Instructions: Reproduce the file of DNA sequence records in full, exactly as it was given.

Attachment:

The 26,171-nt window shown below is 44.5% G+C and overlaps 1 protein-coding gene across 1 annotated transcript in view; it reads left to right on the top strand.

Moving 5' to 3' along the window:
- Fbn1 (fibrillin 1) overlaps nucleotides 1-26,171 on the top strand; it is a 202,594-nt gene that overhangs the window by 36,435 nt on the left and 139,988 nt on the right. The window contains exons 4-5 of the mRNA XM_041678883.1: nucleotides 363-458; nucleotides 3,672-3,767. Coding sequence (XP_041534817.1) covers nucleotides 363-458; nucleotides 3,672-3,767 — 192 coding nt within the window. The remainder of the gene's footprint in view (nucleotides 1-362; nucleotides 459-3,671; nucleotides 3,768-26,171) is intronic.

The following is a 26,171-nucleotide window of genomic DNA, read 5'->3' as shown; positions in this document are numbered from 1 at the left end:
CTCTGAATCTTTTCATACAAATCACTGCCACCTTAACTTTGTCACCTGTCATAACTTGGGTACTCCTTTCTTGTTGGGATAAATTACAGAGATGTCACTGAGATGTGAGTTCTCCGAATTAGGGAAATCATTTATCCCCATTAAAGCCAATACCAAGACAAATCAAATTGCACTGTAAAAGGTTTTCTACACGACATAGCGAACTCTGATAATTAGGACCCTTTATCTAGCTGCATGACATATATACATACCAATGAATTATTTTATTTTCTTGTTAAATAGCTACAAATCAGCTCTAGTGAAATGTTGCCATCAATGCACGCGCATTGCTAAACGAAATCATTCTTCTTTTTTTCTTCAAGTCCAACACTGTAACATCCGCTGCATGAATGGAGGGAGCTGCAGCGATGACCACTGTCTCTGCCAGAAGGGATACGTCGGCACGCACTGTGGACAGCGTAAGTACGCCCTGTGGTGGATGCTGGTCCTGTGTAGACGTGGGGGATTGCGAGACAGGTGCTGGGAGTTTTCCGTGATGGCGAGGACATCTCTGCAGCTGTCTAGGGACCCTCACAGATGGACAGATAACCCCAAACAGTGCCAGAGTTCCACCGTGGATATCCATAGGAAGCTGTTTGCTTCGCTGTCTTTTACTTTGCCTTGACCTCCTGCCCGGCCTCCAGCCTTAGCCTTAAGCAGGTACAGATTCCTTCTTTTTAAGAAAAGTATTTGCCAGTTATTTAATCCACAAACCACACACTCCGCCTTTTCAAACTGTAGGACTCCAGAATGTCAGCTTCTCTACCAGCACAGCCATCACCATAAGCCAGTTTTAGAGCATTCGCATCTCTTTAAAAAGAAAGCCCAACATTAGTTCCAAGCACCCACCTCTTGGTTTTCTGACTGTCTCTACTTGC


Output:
The 26,171-nt window shown below is 44.5% G+C and overlaps 1 protein-coding gene across 1 annotated transcript in view; it reads left to right on the top strand.

Moving 5' to 3' along the window:
- Fbn1 (fibrillin 1) overlaps nucleotides 1-26,171 on the top strand; it is a 202,594-nt gene that overhangs the window by 36,435 nt on the left and 139,988 nt on the right. The window contains exons 4-5 of the mRNA XM_041678883.1: nucleotides 363-458; nucleotides 3,672-3,767. Coding sequence (XP_041534817.1) covers nucleotides 363-458; nucleotides 3,672-3,767 — 192 coding nt within the window. The remainder of the gene's footprint in view (nucleotides 1-362; nucleotides 459-3,671; nucleotides 3,768-26,171) is intronic.

The following is a 26,171-nucleotide window of genomic DNA, read 5'->3' as shown; positions in this document are numbered from 1 at the left end:
CTCTGAATCTTTTCATACAAATCACTGCCACCTTAACTTTGTCACCTGTCATAACTTGGGTACTCCTTTCTTGTTGGGATAAATTACAGAGATGTCACTGAGATGTGAGTTCTCCGAATTAGGGAAATCATTTATCCCCATTAAAGCCAATACCAAGACAAATCAAATTGCACTGTAAAAGGTTTTCTACACGACATAGCGAACTCTGATAATTAGGACCCTTTATCTAGCTGCATGACATATATACATACCAATGAATTATTTTATTTTCTTGTTAAATAGCTACAAATCAGCTCTAGTGAAATGTTGCCATCAATGCACGCGCATTGCTAAACGAAATCATTCTTCTTTTTTTCTTCAAGTCCAACACTGTAACATCCGCTGCATGAATGGAGGGAGCTGCAGCGATGACCACTGTCTCTGCCAGAAGGGATACGTCGGCACGCACTGTGGACAGCGTAAGTACGCCCTGTGGTGGATGCTGGTCCTGTGTAGACGTGGGGGATTGCGAGACAGGTGCTGGGAGTTTTCCGTGATGGCGAGGACATCTCTGCAGCTGTCTAGGGACCCTCACAGATGGACAGATAACCCCAAACAGTGCCAGAGTTCCACCGTGGATATCCATAGGAAGCTGTTTGCTTCGCTGTCTTTTACTTTGCCTTGACCTCCTGCCCGGCCTCCAGCCTTAGCCTTAAGCAGGTACAGATTCCTTCTTTTTAAGAAAAGTATTTGCCAGTTATTTAATCCACAAACCACACACTCCGCCTTTTCAAACTGTAGGACTCCAGAATGTCAGCTTCTCTACCAGCACAGCCATCACCATAAGCCAGTTTTAGAGCATTCGCATCTCTTTAAAAAGAAAGCCCAACATTAGTTCCAAGCACCCACCTCTTGGTTTTCTGACTGTCTCTACTTGC